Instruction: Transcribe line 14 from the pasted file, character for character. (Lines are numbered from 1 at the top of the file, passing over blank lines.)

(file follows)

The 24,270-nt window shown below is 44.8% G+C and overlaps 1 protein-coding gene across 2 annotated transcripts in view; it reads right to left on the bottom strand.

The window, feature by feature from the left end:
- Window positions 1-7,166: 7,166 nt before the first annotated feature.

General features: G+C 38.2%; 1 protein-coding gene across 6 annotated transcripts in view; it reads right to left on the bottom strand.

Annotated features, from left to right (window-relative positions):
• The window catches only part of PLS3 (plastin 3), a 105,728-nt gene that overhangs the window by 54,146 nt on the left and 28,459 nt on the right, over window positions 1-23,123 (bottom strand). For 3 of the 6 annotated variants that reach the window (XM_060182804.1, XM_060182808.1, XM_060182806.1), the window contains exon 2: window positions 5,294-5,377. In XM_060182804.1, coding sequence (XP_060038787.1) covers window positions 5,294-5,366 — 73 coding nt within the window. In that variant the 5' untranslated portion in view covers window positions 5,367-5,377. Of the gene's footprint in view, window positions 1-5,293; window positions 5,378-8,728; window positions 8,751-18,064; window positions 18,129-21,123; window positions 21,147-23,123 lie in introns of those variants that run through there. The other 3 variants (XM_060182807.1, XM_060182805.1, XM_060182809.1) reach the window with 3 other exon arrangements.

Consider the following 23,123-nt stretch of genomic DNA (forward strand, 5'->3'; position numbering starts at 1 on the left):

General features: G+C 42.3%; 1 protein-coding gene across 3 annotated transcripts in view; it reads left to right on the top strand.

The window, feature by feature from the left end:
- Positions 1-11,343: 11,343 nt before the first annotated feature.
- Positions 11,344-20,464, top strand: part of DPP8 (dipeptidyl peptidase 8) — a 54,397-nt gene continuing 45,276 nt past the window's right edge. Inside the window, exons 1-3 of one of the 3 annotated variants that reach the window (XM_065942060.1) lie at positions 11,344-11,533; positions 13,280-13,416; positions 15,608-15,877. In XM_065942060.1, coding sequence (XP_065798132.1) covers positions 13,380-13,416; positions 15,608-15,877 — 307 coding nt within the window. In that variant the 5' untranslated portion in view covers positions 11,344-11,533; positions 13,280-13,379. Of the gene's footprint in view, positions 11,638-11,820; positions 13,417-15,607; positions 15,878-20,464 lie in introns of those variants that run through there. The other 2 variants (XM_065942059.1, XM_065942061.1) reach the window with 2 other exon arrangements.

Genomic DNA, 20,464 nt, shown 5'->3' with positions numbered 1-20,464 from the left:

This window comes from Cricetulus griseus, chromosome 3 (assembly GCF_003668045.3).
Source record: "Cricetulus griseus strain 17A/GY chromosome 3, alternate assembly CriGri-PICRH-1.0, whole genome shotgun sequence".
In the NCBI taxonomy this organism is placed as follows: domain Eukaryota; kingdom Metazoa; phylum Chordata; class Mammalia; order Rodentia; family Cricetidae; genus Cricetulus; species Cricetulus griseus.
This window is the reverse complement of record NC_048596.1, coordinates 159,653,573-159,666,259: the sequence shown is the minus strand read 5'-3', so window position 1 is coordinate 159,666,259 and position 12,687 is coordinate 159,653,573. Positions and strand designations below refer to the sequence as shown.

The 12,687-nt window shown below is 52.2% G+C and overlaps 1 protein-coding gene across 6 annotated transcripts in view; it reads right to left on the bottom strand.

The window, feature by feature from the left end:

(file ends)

Source record: "Cricetulus griseus strain 17A/GY chromosome 3, alternate assembly CriGri-PICRH-1.0, whole genome shotgun sequence".